The Perfect Toast

One of the best ways to affirm someone is to propose a toast. We don’t need a plaque or certificate to show our love and appreciation for someone; we can do it with words. That is what a toast consists of. A toast is a special way to celebrate an event or date in a person’s life with words of affirmation and encouragement.

I attended a wedding recently at Great American Ball Park in Cincinnati. The wedding and reception, naturally, had a baseball theme, and one side of the room looked down on the ball field. With this as a backdrop, Stephen Byers delivered this toast to his brother and new sister-in-law:

“There comes a time in every man’s life when he has to quit warming the bench and watching the game from the sidelines and step up to the plate. Today, Rick, is that day for you. Spring training is over, your friends and family are cheering you on from the stands, and you’re at bat. In my own 31 seasons, I’ve learned that life is an unpredictable pitcher. Often times, when you’re feeling good—the count is in your favor and you think you’ve got it figured out—you get thrown a curve ball. But it’s nice to know that now you have a teammate for life who will help you round the bases toward home plate. To quote a friend of ours, ‘When God put you two together, He hit a homerun.’ Let’s raise our glasses in tribute to Rick and Ashley’s marriage.”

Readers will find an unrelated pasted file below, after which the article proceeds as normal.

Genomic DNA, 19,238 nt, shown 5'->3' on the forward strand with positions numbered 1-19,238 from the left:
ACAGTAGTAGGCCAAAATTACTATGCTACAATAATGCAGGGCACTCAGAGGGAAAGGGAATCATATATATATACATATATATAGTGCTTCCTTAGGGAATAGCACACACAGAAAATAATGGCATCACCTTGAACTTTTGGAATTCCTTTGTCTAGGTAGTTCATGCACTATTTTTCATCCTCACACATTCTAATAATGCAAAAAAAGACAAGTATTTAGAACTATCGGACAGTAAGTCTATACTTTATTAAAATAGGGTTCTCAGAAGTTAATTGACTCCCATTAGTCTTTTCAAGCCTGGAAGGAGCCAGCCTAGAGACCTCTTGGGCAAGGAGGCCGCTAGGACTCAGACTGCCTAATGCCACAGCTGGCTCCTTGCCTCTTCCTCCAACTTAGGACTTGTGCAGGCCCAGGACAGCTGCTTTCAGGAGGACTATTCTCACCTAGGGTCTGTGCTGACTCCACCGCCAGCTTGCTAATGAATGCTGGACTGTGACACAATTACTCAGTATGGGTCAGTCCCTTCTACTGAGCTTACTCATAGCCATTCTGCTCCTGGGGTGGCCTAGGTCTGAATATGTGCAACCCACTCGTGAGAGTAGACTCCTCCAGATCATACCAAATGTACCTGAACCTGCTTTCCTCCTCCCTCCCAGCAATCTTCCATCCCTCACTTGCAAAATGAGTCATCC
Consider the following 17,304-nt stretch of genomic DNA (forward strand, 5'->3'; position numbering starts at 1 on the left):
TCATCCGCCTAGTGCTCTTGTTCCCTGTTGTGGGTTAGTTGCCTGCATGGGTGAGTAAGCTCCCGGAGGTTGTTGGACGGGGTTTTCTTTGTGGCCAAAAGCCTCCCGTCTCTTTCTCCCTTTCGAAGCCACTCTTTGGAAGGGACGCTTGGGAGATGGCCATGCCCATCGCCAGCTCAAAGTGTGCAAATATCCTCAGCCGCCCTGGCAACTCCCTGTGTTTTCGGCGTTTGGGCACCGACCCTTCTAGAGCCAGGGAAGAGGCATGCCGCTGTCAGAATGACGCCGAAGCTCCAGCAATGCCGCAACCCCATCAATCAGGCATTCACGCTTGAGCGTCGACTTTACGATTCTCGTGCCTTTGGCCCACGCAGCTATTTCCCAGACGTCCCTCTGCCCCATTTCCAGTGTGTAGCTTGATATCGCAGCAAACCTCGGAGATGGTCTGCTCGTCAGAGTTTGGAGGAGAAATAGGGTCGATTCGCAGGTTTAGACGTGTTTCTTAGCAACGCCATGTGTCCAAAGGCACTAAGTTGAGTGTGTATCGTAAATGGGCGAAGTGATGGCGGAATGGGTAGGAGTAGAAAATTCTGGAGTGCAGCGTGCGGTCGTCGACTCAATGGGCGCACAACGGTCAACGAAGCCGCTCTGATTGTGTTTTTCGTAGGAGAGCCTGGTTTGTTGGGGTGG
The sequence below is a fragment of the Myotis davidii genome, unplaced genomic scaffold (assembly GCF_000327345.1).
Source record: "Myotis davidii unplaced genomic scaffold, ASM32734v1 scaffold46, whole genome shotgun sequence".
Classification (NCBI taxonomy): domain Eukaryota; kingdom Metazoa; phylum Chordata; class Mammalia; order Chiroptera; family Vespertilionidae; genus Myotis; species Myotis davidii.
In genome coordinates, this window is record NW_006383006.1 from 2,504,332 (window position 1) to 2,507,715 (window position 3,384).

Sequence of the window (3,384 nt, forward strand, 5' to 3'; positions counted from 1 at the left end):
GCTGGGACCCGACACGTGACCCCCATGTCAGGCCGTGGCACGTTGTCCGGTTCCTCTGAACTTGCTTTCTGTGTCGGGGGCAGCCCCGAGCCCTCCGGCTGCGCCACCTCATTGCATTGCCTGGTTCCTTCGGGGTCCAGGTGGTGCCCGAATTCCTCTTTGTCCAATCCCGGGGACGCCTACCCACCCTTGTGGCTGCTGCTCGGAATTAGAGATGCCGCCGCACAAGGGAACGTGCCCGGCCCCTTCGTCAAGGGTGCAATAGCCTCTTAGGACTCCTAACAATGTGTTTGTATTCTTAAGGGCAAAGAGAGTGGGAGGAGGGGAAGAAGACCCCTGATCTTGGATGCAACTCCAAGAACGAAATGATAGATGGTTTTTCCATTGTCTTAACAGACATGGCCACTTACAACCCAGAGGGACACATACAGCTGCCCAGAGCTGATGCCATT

Here are traits that make this a model toast: The toast is short. Two minutes should be enough length to keep the audience attentive and provide a complete message. The toast relates to the context of the event. There are references to the marriage and he predicts positive results of this wedding. The toast is unique and creative. The analogy to the baseball theme is memorable and meshes with the surroundings. There are no extraneous words or clichés that often accompany toasts such as, “I know so many things about Joe that I don’t where to begin,”  or “I’ve always admired you and loved you  as we have grown up together.”

There is structure to the toast. The audience can follow the narrative easily. Even though there are references to the challenges of marriage, there is an upbeat spirit that has a nice positive tenor. It ends with a prompt to actually drink to the couple.

Any accomplishment is a reason to propose a toast. Use these tips and you will add happiness and a positive aura to the occasion.

Steve Boyd
Steve Boyd
Stephen D. Boyd, Ph.D., CSP, is Professor Emeritus of Speech Communication, College of Informatics, Northern Kentucky University, near Cincinnati. Steve won the Toastmasters International Speech Contest in 1970 and was chosen Outstanding Professor of the Year at NKU in 1984, among other awards and honors. Since retiring, he volunteers with nonprofits, spends time with family, travels, preaches occasionally, and enjoys reading and writing. Contact Steve at (859) 866-5693 or at

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